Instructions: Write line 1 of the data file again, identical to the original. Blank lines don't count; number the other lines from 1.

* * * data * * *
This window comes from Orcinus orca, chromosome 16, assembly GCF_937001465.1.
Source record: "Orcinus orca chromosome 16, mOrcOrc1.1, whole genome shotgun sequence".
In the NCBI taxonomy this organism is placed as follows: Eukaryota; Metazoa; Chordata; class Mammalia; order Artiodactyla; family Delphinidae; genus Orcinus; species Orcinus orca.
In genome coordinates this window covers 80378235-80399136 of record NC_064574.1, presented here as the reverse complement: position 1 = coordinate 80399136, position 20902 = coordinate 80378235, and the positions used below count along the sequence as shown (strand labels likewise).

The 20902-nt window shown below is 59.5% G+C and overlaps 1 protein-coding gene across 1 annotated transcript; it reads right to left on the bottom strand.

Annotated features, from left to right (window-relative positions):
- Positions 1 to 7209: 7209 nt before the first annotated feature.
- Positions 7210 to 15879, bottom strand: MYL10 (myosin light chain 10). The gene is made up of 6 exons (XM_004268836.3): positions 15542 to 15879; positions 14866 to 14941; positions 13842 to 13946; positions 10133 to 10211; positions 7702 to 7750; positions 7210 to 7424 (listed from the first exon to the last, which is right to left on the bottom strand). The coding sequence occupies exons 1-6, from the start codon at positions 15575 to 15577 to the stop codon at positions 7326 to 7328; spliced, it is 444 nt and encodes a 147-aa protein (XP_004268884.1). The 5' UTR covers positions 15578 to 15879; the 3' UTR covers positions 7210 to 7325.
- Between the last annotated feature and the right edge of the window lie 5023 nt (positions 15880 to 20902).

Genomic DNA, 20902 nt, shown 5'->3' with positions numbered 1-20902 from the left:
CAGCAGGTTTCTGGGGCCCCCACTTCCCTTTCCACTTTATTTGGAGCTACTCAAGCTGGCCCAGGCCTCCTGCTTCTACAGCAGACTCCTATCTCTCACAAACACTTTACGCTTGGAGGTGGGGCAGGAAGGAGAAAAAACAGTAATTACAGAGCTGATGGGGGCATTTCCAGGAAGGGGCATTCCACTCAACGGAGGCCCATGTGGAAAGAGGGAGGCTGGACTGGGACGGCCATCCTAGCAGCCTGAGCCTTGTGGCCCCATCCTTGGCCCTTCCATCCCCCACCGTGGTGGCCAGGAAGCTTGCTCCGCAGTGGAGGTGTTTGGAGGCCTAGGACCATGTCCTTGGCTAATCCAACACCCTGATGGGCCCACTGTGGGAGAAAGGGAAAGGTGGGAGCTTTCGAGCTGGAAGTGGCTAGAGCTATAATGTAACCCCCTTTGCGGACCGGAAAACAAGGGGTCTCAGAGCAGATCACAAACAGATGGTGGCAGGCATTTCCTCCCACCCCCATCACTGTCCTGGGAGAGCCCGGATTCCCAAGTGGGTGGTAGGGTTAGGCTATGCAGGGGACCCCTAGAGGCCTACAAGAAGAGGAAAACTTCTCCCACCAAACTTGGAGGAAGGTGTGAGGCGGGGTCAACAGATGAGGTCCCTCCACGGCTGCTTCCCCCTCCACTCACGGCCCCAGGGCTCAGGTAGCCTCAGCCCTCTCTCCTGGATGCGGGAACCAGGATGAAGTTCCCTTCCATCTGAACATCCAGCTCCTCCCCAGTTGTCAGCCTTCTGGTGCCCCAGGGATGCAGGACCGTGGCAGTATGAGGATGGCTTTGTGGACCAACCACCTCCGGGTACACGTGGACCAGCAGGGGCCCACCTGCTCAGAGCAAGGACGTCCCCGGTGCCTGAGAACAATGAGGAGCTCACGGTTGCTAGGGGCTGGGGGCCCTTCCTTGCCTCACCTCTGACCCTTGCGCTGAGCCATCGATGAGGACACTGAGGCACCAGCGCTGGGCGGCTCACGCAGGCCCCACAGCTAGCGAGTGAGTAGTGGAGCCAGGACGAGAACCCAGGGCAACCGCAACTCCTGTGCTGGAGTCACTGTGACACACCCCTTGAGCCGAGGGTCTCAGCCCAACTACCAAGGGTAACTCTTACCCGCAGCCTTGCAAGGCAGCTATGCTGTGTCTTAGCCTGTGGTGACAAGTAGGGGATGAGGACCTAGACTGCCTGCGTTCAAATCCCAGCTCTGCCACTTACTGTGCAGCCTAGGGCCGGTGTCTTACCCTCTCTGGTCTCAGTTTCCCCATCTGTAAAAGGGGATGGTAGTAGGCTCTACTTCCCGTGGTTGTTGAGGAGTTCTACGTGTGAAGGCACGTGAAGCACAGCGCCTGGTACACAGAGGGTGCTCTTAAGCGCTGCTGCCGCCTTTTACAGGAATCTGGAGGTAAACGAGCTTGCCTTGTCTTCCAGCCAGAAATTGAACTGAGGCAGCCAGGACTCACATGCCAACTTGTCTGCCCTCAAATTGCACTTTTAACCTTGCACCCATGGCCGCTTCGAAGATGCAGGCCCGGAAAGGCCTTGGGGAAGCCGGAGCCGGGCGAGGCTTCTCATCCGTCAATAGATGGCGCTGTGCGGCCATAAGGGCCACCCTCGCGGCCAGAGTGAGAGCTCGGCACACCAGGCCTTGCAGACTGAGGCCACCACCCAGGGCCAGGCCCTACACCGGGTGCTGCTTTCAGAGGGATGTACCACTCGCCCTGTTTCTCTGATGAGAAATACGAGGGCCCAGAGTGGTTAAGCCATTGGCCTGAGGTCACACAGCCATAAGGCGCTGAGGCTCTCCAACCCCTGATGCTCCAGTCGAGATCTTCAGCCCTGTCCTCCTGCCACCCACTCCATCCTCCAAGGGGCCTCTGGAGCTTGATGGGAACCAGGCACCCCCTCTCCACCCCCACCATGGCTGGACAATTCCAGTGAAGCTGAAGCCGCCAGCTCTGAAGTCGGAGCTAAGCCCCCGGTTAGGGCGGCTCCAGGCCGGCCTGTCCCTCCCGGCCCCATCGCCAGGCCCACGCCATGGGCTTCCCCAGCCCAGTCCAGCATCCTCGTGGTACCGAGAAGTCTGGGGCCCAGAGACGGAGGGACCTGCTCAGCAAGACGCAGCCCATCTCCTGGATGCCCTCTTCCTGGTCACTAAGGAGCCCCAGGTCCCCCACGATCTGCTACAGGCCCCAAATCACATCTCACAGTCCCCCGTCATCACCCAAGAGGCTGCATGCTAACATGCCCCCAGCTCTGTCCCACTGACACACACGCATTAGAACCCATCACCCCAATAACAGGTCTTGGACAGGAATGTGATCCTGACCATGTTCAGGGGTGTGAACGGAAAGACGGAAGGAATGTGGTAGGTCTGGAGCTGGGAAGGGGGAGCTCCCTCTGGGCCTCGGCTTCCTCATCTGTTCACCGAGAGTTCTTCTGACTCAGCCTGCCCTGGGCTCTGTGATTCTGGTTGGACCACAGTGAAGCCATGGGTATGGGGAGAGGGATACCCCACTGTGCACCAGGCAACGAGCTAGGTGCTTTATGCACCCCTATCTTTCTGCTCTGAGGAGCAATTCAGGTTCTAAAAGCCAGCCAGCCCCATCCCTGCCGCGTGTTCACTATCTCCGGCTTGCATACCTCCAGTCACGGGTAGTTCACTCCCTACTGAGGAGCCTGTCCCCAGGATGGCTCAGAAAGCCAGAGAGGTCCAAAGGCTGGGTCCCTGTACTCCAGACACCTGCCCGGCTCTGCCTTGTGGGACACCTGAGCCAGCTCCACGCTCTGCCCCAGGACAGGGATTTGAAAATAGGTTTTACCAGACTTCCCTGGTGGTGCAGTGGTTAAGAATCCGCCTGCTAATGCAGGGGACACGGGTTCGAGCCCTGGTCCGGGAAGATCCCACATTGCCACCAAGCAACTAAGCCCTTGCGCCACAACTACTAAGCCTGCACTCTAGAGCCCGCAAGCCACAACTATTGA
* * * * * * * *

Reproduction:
This window comes from Orcinus orca, chromosome 16, assembly GCF_937001465.1.